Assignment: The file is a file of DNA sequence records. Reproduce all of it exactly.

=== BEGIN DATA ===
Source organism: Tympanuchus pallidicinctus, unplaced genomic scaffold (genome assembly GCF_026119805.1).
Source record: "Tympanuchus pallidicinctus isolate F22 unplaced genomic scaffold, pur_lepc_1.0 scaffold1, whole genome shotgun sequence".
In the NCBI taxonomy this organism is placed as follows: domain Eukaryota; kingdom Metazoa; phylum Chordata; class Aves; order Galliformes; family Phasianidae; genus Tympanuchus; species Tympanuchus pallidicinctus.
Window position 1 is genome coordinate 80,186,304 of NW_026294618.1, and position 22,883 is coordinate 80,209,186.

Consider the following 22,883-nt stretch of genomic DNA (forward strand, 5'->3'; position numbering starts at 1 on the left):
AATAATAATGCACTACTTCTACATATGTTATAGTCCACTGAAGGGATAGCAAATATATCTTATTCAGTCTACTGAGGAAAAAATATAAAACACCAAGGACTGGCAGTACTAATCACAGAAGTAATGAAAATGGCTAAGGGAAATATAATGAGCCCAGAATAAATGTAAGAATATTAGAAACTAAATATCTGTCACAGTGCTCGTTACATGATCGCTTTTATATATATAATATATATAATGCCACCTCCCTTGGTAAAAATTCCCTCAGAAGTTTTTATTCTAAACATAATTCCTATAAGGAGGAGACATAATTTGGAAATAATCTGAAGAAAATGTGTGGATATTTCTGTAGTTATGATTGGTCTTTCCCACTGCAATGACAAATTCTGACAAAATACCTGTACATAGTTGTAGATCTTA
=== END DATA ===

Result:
Source organism: Tympanuchus pallidicinctus, unplaced genomic scaffold (genome assembly GCF_026119805.1).
Source record: "Tympanuchus pallidicinctus isolate F22 unplaced genomic scaffold, pur_lepc_1.0 scaffold1, whole genome shotgun sequence".
In the NCBI taxonomy this organism is placed as follows: domain Eukaryota; kingdom Metazoa; phylum Chordata; class Aves; order Galliformes; family Phasianidae; genus Tympanuchus; species Tympanuchus pallidicinctus.
Window position 1 is genome coordinate 80,186,304 of NW_026294618.1, and position 22,883 is coordinate 80,209,186.

Consider the following 22,883-nt stretch of genomic DNA (forward strand, 5'->3'; position numbering starts at 1 on the left):
AATAATAATGCACTACTTCTACATATGTTATAGTCCACTGAAGGGATAGCAAATATATCTTATTCAGTCTACTGAGGAAAAAATATAAAACACCAAGGACTGGCAGTACTAATCACAGAAGTAATGAAAATGGCTAAGGGAAATATAATGAGCCCAGAATAAATGTAAGAATATTAGAAACTAAATATCTGTCACAGTGCTCGTTACATGATCGCTTTTATATATATAATATATATAATGCCACCTCCCTTGGTAAAAATTCCCTCAGAAGTTTTTATTCTAAACATAATTCCTATAAGGAGGAGACATAATTTGGAAATAATCTGAAGAAAATGTGTGGATATTTCTGTAGTTATGATTGGTCTTTCCCACTGCAATGACAAATTCTGACAAAATACCTGTACATAGTTGTAGATCTTA